Over the course of twelve years, archaeologists from Heidelberg University uncovered major portions of the capital city of the last pre-Islamic power. Their main focus was on a large stone building with numerous sculptures and fragments. The work by Prof. Dr. Paul Yule and his team shed light on a largely unexplored chapter in history, putting a face on the period just before the advent of Islam. A new monograph featuring numerous illustrations introduces the finds from the digs.
With the support of the German Research Foundation, Paul Yule, adjunct professor in Heidelberg’s Faculty of Philosophy, conducted the excavations between 1998 and 2010 approx. 130 km southeast of Sanaa. Under layers of debris over a 120-hectare area, the researchers unearthed approx. 400 walled enclosures, tombs, fountains and buildings. Their finds included nearly 200 inscriptions and approx. 900 reliefs.
The artefacts shed light on a heretofore scantly studied epoch in world history. Himyar was the last great pre-Islamic power in what is now modern Yemen. During its zenith from the third to the fifth century A.D., the kingdom dominated all of Arabia, politically as well as militarily.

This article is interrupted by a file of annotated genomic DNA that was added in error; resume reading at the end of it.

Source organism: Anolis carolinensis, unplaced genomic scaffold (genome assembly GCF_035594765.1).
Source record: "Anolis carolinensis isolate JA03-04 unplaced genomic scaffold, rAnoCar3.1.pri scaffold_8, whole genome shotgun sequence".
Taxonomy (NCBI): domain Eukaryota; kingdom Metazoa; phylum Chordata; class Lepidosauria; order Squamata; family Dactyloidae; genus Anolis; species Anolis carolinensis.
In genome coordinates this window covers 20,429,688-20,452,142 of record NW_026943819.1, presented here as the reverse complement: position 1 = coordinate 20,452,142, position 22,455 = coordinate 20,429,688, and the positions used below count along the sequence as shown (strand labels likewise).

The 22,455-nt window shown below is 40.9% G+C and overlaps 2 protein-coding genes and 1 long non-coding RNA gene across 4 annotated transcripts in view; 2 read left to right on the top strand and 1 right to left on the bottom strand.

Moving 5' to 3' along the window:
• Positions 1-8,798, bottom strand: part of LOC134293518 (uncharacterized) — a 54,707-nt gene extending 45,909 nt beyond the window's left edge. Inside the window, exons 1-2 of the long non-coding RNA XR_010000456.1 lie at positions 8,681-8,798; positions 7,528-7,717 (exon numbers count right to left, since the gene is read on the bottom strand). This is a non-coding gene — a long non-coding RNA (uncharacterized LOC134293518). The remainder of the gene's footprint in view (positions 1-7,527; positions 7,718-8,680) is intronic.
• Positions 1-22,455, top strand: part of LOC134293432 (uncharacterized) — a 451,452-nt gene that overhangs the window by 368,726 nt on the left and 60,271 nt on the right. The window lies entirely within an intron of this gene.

“The shift from polytheism to Judaism and Christianity began during that time, when the capital city of Zafar had 25,000 inhabitants. Among other things, the finds from the excavations prove how tightly the roots of Islam are tied to these two religions,“ says Prof. Yule.
The English-language monograph, “Zafar, Capital of Himyar”, presents the results of the excavations in the Zafar ruins. Yule explains that the pictures and panels document finds that show Himyar’s elegant architecture and an arts industry rich in graphical artistry. „In addition to these illustrations, we also present an overview of the current discussion on the historic-archaeological context,“ relates the publisher of the publication, which also features a summary in Arabic.
Header Image : Bronz statue of Dhamar Ali Yahbur. “King of Saba,dhu raydan,Hadrmawt and Yamant” (Himyarite Kingdom) late 3rd-early 4th century AD)
Contributing Source : Heidelberg University